“It's up to you.”

Your mother is going to make breakfast. She asks you what you want to eat. You don't care, so you say this.

It's up to you.

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It's up to you.

You say "It's up to you" when someone asks you to make a decision but you want them to decide:

A: Which one should we get?

B: It's up to you.

When a decision is "up to" someone, that means that they are the one who can decide. You can talk about who has the power to make a decision:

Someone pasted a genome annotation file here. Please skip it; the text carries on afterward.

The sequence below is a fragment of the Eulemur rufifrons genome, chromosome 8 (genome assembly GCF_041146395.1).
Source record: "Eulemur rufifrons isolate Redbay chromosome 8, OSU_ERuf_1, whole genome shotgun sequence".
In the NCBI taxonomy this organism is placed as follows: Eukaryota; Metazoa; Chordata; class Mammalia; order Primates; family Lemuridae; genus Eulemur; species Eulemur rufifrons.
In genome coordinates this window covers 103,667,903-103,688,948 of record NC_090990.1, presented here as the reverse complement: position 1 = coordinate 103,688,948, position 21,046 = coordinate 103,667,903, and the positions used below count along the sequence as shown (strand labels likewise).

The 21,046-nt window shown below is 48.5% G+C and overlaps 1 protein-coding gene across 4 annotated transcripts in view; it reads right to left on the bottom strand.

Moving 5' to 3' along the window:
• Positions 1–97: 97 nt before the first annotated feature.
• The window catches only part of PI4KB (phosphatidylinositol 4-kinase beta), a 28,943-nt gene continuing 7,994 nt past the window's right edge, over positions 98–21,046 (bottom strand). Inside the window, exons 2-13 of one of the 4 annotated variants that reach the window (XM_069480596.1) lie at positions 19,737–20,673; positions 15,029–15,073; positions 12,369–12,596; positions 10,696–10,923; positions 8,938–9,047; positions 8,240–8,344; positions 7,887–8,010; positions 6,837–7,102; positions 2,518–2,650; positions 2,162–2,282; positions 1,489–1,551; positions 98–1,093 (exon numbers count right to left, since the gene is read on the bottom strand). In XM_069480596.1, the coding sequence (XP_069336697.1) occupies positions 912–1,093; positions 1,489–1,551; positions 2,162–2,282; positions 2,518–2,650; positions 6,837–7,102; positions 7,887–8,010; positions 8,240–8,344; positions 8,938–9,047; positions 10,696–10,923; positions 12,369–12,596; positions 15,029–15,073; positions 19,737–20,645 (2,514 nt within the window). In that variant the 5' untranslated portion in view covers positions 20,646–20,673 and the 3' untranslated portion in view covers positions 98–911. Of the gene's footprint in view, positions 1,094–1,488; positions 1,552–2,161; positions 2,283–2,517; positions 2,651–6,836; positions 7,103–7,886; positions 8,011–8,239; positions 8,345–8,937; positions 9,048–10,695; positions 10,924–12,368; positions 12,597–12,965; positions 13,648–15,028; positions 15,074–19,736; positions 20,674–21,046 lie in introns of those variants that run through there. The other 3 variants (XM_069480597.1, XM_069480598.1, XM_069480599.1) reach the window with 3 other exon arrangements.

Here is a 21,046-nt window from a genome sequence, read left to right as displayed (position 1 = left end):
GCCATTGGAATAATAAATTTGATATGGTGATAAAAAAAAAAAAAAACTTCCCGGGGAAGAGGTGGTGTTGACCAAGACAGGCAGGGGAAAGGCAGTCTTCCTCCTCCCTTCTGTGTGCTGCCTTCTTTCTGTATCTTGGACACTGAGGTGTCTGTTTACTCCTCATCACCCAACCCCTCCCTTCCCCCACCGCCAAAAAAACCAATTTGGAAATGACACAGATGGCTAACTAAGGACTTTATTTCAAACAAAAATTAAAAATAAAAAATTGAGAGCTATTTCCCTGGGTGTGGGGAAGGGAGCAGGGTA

I'd like to help you, but it's not up to me. You'll have to ask Karen.

"It's up to you" is a pretty polite way to let someone else make a decision. A more direct and less polite way is:

I don't care.

And a more formal and polite way is:

Whatever you prefer.